How Do LED Lights Work and Why Are They Better?

Posted by Jimmy Hovey on Sat, Aug 16, 2014 @ 07:08 AM

Ever Wonder What Makes LED Lights So Popular?

LED technology has been around for quite some time now but is just coming of age as it hovey-lighting-how-do-led-lights-workmakes its presence more known in business and residential applications. This is a rapidly moving technology that’s developing at lightning speed.

As an example, just a few short years ago it was difficult to find a flashlight that featured LED bulbs. Today, it’s nearly impossible to find one that doesn’t. The many advantages LEDs have over other types of light sources currently in use are remarkable.

Intro to LED Technology

LEDs, or light-emitting diodes, are based on semiconductor technology and were initially used as red-colored, low-intensity indicator lamps on electronic equipment and appliances starting back in the early 1960s.

Modern LEDs are still used as indicators, but many more applications now exist for their use as high-intensity, bright lighting available across the entire color spectrum, as well as on infrared and ultraviolet wavelengths.

Unlike incandescent lighting, which produces its light in a vacuum or fluorescent lighting that emits its light energy in a gas, an LED produces its light from a solid piece of material called a semiconductor.

Because of this, it’s known as solid-state lighting. This solid-state configuration is also what allows LED bulbs to be more robust (less delicate) and more durable than incandescent/fluorescent bulbs.

LEDs produce light when excited electrons careen around within the solid structure of a semiconductor. That semiconductor is made of two components – one positive part and one negative part.

The positive layer contains openings through which electrons are able to travel. The negative portion contains innumerable free electrons that, when acted on by introduction of an electrical charge, find themselves traveling from the negative layer to the positive layer of the semiconductor through the holes, causing these electrons to emit light.

They contain no filament to burn out and they don’t get particularly hot, making them much more efficient and durable than other types of lighting.

What Can They Do?

LEDs are basically tiny light bulbs that can easily be connected to an electrical circuit. For decades they have been used for numerous tasks, including

  • Forming the numbers on digital clocks and lighting up digital watches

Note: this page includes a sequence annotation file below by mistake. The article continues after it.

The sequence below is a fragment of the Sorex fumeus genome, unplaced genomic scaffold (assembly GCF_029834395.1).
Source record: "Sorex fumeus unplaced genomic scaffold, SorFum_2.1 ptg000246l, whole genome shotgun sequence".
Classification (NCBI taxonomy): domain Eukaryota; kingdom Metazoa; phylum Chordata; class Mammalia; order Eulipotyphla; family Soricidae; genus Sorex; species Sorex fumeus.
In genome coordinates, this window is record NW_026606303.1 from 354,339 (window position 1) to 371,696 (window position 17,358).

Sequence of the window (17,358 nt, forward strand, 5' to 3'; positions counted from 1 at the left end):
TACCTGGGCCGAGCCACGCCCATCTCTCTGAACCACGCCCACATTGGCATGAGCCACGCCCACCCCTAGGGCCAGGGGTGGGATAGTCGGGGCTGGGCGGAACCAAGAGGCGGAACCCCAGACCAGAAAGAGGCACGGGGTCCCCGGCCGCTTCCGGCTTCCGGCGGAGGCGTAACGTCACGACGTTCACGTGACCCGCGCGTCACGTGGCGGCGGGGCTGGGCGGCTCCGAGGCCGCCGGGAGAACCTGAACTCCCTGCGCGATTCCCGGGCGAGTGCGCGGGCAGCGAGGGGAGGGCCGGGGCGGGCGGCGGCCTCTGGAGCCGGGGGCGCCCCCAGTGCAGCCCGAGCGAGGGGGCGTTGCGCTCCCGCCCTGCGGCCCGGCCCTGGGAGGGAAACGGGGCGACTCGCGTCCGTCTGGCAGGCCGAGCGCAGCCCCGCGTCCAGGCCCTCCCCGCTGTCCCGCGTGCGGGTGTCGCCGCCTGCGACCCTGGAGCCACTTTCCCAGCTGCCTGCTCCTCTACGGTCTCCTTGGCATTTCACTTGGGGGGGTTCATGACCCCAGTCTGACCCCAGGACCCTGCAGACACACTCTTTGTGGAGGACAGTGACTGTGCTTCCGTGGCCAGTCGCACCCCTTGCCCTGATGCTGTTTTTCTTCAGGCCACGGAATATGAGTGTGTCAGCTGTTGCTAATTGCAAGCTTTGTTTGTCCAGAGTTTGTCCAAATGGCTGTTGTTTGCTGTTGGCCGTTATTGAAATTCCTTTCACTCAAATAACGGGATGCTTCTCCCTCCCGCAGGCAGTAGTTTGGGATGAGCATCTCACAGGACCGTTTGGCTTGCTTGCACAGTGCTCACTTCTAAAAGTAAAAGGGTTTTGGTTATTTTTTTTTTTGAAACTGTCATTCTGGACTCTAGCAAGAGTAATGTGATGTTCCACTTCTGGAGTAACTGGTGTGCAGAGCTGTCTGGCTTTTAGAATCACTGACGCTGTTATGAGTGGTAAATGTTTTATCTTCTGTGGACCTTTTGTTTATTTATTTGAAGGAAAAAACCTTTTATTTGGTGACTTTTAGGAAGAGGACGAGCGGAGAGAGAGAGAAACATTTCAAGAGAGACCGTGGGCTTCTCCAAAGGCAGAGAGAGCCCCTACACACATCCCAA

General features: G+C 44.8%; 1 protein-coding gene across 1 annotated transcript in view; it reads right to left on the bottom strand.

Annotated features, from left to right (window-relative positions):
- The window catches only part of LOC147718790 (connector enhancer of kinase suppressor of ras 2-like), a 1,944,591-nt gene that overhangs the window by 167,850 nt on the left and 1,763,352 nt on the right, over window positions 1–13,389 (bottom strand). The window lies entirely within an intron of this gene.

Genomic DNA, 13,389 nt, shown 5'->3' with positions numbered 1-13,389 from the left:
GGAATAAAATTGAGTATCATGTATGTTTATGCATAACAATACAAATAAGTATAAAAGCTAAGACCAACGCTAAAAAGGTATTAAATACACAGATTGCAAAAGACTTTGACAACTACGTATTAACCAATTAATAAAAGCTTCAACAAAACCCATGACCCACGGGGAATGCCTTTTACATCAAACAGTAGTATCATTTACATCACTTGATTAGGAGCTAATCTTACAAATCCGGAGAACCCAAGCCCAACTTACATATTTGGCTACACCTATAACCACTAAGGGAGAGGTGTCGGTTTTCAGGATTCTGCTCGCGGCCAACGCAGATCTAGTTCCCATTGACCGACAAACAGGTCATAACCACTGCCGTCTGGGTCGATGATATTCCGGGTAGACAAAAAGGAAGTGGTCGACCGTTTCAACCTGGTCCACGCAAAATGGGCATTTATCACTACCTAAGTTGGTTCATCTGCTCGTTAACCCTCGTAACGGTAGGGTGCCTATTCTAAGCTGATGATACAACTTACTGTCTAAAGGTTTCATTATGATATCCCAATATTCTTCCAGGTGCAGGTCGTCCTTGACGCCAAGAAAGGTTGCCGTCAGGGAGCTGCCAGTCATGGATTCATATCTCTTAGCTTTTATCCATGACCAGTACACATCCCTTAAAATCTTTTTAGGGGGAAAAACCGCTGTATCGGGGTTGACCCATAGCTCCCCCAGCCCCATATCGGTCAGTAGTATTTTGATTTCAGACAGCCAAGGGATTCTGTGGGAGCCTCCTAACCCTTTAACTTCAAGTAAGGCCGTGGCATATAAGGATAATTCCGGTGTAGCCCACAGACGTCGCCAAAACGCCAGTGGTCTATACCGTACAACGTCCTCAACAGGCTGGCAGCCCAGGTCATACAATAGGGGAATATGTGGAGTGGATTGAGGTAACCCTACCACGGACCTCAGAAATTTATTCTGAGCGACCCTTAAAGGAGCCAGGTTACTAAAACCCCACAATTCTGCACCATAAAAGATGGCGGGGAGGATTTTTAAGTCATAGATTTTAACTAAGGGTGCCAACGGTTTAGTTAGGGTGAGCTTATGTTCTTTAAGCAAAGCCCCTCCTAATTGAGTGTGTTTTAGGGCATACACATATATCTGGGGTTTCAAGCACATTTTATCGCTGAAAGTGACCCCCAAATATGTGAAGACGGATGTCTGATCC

• Indicating when electrical equipment or an electrical appliance is operating
  • Transmitting remote control signals
  • Backlighting cell phones, tablets, PC monitors and televisions
  • Providing Christmas lighting
  • Providing illumination for flashlights, traffic lights, car lights and much, much more

LED technology has been called “almost perfect” because of the so many advantages LEDs have over previously-used, conventional lighting. Until recently, the only two downsides of LEDs preventing total dominance in the marketplace has been its inability to provide pure white light for use in home lighting, task lighting, etc., and the much higher cost of producing LEDs compared to traditional types of light bulbs.

These two disadvantages, color and cost, have since been overcome and LED bulbs can now be produced much less expensively than ever before and with a capability to provide clear, pure white light.

Advantages to LEDs

Advantages to LED lighting compared to incandescent or fluorescent lighting are numerous.

Arrays of many LEDs together are now being used for high-powered, intensive lighting applications everywhere from traffic and street lights to car headlights and taillights and even in medical and hospital environments for facility lighting as well as lights used in examination rooms and surgeries.

LEDs burn cool, use as much as 80% or less electricity than their incandescent counterparts and can last for as long as 50,000 hours or more before replacement is required. They also work better in places where vibration, temperature or accessibility are concerns.

Interested In Learning More?

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